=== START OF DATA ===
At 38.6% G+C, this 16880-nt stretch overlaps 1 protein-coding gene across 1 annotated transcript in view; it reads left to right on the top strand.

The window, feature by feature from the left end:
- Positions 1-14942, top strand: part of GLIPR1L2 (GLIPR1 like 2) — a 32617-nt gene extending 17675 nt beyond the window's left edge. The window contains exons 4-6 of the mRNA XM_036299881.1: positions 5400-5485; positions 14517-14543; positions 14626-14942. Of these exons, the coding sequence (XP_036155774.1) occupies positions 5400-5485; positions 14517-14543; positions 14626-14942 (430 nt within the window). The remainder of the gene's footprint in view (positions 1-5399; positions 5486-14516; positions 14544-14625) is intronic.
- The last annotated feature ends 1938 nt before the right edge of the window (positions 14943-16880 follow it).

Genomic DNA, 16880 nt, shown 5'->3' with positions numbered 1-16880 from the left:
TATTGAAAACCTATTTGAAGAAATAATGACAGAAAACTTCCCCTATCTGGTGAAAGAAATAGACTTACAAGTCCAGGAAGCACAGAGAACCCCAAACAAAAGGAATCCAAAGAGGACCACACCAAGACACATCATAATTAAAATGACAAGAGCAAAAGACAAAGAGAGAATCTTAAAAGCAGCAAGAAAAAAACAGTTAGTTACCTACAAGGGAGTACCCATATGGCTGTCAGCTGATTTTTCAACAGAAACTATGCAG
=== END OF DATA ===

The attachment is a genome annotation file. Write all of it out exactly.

At 38.6% G+C, this 16880-nt stretch overlaps 1 protein-coding gene across 1 annotated transcript in view; it reads left to right on the top strand.

The window, feature by feature from the left end:
- Positions 1-14942, top strand: part of GLIPR1L2 (GLIPR1 like 2) — a 32617-nt gene extending 17675 nt beyond the window's left edge. The window contains exons 4-6 of the mRNA XM_036299881.1: positions 5400-5485; positions 14517-14543; positions 14626-14942. Of these exons, the coding sequence (XP_036155774.1) occupies positions 5400-5485; positions 14517-14543; positions 14626-14942 (430 nt within the window). The remainder of the gene's footprint in view (positions 1-5399; positions 5486-14516; positions 14544-14625) is intronic.
- The last annotated feature ends 1938 nt before the right edge of the window (positions 14943-16880 follow it).

Genomic DNA, 16880 nt, shown 5'->3' with positions numbered 1-16880 from the left:
TATTGAAAACCTATTTGAAGAAATAATGACAGAAAACTTCCCCTATCTGGTGAAAGAAATAGACTTACAAGTCCAGGAAGCACAGAGAACCCCAAACAAAAGGAATCCAAAGAGGACCACACCAAGACACATCATAATTAAAATGACAAGAGCAAAAGACAAAGAGAGAATCTTAAAAGCAGCAAGAAAAAAACAGTTAGTTACCTACAAGGGAGTACCCATATGGCTGTCAGCTGATTTTTCAACAGAAACTATGCAG